Private infrastructure spending would need to increase to 60 per cent, or $400 billion, of the $760 billion total spending estimated to be required in the next 10 years to meet our infrastructure needs. The rest will be a mix of spending by public corporations and by governments from their budgets.
The report recommends eight areas for reform:
1. Produce a consistent pipeline of high-quality projects initiated by governments
2. Step up asset sales and recycle the funds into infrastructure which benefits the community
3. Implement an intergovernmental agreement to define a stronger Commonwealth funding role
4. More innovative and flexible matching of funding and financing models to new projects, for example by reducing risks for private investors
5. Improve and make greater use of public–private partnerships
6. Develop capital markets by supporting demand for project debt
7. Improve the taxation treatment of long-run infrastructure investment
8. Continue reforms to develop efficient infrastructure markets that enable full cost recovery.
“A lot of attention is focused on how difficult it will be to fund the scale of infrastructure investment needed to respond to population growth and support higher productivity, but the reality is there are only two ways of paying for what we need. Either governments can do more heavy lifting with spending from their budgets, asset sales or increased debt, or the community directly pays more through user charges,” Ms Westacott said.
“How to pay for infrastructure is straightforward, but where the real challenge lies is in creating the right policy and regulatory environment, including a rolling pipeline of ready projects, to unlock the full potential investment capital which is available.
“With spending seriously constrained across the Commonwealth, now is the time for leadership and policy action, including an honest conversation with the community about how we pay for the infrastructure we will need in the next decade.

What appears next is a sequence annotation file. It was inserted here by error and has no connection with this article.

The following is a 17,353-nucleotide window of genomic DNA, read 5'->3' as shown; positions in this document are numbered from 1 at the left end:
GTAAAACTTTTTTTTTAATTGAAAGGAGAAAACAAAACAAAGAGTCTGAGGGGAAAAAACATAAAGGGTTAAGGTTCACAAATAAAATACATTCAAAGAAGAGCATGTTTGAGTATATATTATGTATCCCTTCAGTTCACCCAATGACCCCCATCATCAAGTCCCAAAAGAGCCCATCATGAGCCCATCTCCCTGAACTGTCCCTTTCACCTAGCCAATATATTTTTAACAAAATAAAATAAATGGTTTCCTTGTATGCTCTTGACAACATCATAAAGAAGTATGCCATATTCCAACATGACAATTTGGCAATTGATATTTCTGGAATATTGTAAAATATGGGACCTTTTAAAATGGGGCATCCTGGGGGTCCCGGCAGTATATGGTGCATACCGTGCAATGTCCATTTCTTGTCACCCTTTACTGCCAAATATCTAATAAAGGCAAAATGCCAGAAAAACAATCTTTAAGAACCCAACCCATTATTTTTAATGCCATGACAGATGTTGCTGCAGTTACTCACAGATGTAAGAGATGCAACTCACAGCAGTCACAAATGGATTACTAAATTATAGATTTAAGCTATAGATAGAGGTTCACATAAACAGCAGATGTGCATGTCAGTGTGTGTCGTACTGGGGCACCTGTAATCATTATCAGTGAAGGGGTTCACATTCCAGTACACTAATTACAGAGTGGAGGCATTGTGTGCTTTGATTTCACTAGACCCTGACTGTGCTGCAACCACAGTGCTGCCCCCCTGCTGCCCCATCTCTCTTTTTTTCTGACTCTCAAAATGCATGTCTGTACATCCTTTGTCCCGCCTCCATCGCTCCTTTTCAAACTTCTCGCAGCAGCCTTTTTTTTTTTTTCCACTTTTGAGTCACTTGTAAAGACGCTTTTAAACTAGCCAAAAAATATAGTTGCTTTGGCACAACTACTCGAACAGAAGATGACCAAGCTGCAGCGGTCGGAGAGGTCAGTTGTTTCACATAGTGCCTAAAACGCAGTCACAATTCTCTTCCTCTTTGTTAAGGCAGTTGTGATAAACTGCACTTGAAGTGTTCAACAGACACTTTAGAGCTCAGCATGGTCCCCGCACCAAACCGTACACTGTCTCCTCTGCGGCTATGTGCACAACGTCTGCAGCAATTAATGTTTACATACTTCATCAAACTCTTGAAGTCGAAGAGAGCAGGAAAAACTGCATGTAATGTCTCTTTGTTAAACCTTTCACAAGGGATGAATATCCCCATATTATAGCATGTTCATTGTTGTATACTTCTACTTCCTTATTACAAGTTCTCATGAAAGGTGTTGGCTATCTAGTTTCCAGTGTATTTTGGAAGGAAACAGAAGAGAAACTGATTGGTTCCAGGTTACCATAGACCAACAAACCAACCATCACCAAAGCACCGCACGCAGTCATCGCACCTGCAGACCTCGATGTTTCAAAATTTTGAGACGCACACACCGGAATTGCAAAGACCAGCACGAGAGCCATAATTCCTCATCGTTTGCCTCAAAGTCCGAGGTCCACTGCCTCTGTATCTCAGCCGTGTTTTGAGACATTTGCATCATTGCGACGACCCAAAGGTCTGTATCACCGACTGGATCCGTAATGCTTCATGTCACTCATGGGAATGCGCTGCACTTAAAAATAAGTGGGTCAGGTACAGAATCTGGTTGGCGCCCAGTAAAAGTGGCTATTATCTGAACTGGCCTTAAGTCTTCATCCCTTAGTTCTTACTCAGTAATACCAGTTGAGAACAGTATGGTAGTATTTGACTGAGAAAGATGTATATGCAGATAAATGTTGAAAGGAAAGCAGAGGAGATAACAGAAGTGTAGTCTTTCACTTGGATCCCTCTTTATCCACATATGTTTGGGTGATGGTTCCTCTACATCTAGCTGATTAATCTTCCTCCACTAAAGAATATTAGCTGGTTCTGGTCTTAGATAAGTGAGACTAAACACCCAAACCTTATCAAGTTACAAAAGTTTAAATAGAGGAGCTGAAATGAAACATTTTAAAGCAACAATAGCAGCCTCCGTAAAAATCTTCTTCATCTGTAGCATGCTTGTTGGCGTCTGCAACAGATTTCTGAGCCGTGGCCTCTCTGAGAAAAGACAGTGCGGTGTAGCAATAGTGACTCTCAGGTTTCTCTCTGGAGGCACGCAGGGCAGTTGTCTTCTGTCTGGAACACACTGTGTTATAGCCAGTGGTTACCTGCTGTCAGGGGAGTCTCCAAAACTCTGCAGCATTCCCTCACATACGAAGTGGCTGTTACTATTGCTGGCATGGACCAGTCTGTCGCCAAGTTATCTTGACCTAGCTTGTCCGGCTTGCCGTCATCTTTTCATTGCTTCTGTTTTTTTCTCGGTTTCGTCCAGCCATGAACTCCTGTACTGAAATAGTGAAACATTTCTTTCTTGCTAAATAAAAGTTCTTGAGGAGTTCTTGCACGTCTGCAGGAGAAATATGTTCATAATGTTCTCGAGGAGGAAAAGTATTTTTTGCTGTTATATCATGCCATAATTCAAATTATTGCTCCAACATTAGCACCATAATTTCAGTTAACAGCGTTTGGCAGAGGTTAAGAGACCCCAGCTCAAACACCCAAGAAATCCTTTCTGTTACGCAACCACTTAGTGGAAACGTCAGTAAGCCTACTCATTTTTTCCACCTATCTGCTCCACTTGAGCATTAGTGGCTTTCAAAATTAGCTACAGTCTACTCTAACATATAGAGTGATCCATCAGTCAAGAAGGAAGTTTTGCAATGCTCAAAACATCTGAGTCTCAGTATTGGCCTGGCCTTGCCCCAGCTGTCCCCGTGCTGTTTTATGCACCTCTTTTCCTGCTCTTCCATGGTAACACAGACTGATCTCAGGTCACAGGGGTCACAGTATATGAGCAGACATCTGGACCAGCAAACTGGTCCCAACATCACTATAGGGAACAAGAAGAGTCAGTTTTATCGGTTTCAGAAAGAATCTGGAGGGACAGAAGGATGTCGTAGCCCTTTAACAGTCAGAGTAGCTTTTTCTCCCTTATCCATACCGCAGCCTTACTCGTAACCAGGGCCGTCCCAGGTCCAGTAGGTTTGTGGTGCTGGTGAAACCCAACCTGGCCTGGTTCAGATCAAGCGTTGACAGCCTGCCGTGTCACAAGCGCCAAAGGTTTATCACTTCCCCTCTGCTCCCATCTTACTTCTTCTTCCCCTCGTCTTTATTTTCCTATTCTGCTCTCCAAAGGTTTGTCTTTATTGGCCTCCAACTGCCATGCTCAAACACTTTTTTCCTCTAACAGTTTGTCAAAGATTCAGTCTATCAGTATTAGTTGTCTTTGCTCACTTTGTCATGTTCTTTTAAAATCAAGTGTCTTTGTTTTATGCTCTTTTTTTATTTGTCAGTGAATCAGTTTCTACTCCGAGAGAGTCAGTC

“While there are important new infrastructure projects that Australia will need in coming years, governments must not lose sight of making better use of existing infrastructure, which defers the need for spending on additional capacity and maximises the productivity potential of existing assets.
“In addition, we must continue to pull out all stops to reduce Australia’s high project costs, which are eroding the value of public and private investment and becoming a major barrier to attracting global investment.
“Australia’s infrastructure challenges are not insurmountable but there is no quick fix either – action is required on a number of fronts and it will take time to complete.
“The Commonwealth and state governments need a renewed commitment to infrastructure that includes an agreement for a greater role for the Commonwealth in meeting our infrastructure needs and a shared long-term plan for infrastructure delivery.
“Having a well-functioning infrastructure system that meets the needs of a growing population is among the most fundamental requirements to support improved lifestyles and a stronger and more competitive nation in the years ahead,” Ms Westacott said.